Disasters can strike at anytime and any place. In San Luis Obispo County we are at risk for several different types of disasters - from floods and fires, to earthquakes and hazardous materials incidents. The San Luis Obispo County Sheriff’s Task Force on Public Safety produced a series of PSAs about disaster preparedness to raise public awareness and help San Luis Obispo County be the most prepared county in the nation. View the PSAs on our video page and read the information below to ensure that you are prepared for any disaster.
For more information related to emergency preparedness and planning, nuclear power plant information, current disaster information, new emergency plans and revisions please visit the SLO County Office of Emergency Services website.
2-1-1 is an easy to remember three-digit phone number that brings people and services together. It is a non-emergency telephone number that connects individuals and families with information and community resources. If there is an emergency or disaster that affects people county-wide, you can always call 2-1-1 for the most up-to-date information. During such events it is very important to keep 9-1-1 open for people who have been injured or need immediate help. For more information about 2-1-1 or to search the directory for local services visit the United Way of SLO 2-1-1 website.
SLO County Early Warning System Sirens
Although the San Luis Obispo County Early Warning System sirens were installed primarily to alert the public of an emergency at Diablo Canyon Power Plant, they can be utilized for any emergency where protective actions are necessary by the general public, such as evacuation due to a tsunami or dam failure. When the Emergency Alert System has been activated, the sirens will produce a steady wail for 3-5 minutes. If this happens, go indoors immediately and tune to a local radio or television station for up-to-date emergency information.
The Early Warning System sirens are tested regularly, including twice monthly silent tests, quarterly growl tests, and a full-scale annual test in late August. No action is required on the part of the public during these tests. For more information visit the SLO County Office of Emergency Services Website.
Shelter in Place
If officials issue a shelter in place warning, that means staying inside with all doors and windows closed, and ventilation systems turned off. Sheltering reduces the chances of inhaling or receiving body surface contamination from radioactive materials if they pass overhead.
If you are told to shelter-in-place:
- Gather members of your household and pets inside (if children are at school, do not pick them up unless the school or the Emergency Alert System message instructs you to do so. If schools are sheltering students, they will not open their doors).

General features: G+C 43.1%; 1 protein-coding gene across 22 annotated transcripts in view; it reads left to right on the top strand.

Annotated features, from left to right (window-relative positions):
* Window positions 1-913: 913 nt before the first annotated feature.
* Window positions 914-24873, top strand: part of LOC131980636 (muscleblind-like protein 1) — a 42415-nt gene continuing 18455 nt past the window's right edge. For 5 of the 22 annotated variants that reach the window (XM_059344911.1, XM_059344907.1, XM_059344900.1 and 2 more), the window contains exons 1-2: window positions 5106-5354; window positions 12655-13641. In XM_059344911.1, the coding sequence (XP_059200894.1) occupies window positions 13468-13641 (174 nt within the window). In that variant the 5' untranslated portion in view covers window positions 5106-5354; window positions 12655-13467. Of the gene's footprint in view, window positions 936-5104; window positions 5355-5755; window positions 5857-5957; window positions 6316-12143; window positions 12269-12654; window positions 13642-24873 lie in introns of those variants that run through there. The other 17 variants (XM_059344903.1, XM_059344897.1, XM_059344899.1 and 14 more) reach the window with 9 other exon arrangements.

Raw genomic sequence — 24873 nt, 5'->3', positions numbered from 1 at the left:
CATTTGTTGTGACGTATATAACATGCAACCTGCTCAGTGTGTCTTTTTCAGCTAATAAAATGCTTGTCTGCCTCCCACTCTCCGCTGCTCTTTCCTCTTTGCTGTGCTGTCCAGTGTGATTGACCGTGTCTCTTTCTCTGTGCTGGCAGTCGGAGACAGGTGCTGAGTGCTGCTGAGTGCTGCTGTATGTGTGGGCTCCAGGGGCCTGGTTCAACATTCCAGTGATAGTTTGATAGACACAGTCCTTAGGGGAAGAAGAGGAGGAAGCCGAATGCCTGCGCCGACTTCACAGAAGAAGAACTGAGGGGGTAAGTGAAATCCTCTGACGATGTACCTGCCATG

- Shut and tightly seal all doors and windows. Use duct tap and heavy plastic sheeting or place towels to fill gaps in doorframes or windows. Be prepared to improvise and use what you have available.
- Turn off systems that bring in outside air. These include furnaces, fireplaces, air conditioners, vents and clothes dryers.
- Move to the center of the house.
- Take a radio with you and stay tuned to a local radio or television station for additional information.
- If you must go outside, place a damp cloth or towel over your mouth and nose. This will limit the amount of radioactive materials you breath in. Limit your time outside as much as possible.
For more information visit the SLO County Office of Emergency Services website.
Reverse 911 is a service that provides information to the public during a disaster or emergency. If there is an emergency or disaster in your area, you will receive a Reverse 911 phone call with information on how to keep you and your family safe. All landlines are automatically set up, but mobile phones need to be registered with your address. Click here for more information or to register your mobile phone today.
Evacuation Planning & Kits
It is important to make sure that your entire family is prepared and informed in the event of a disaster or emergency. You may not always be together when these events take place and should have plans for making sure you are able to contact and find one another. The American Red Cross suggests meeting with your family or household members to discuss how to prepare and respond to emergencies that are most likely to happen where you live, learn, work and play. For more detailed information on creating a disaster preparedness plan visit The Red Cross website.
Being prepared means being equipped with the proper supplies you may need in the event of an emergency or disaster. Keep your supplies in an easy-to-carry emergency preparedness kit that you can use at home or take with you in case you must evacuate.
At a minimum, you should have the basic supplies listed below:
- Water—one gallon per person, per day (3-day supply for evacuation, 2-week supply for home)
- Food—non-perishable, easy-to-prepare items (3-day supply for evacuation, 2-week supply for home)
- Battery-powered or hand-crank radio
- Extra batteries
- First aid kit
- Medications (7-day supply) and medical items
- Multi-purpose tool
- Sanitation and personal hygiene items
- Copies of personal documents (medication list and pertinent medical information, proof of address, deed/lease to home, passports, birth certificates, insurance policies)
- Cell phone with chargers
- Family and emergency contact information
- Extra cash
- Emergency blanket
- Map(s) of the area
For more detailed information about how to create a kit for your family or workplace visit The Red Cross website.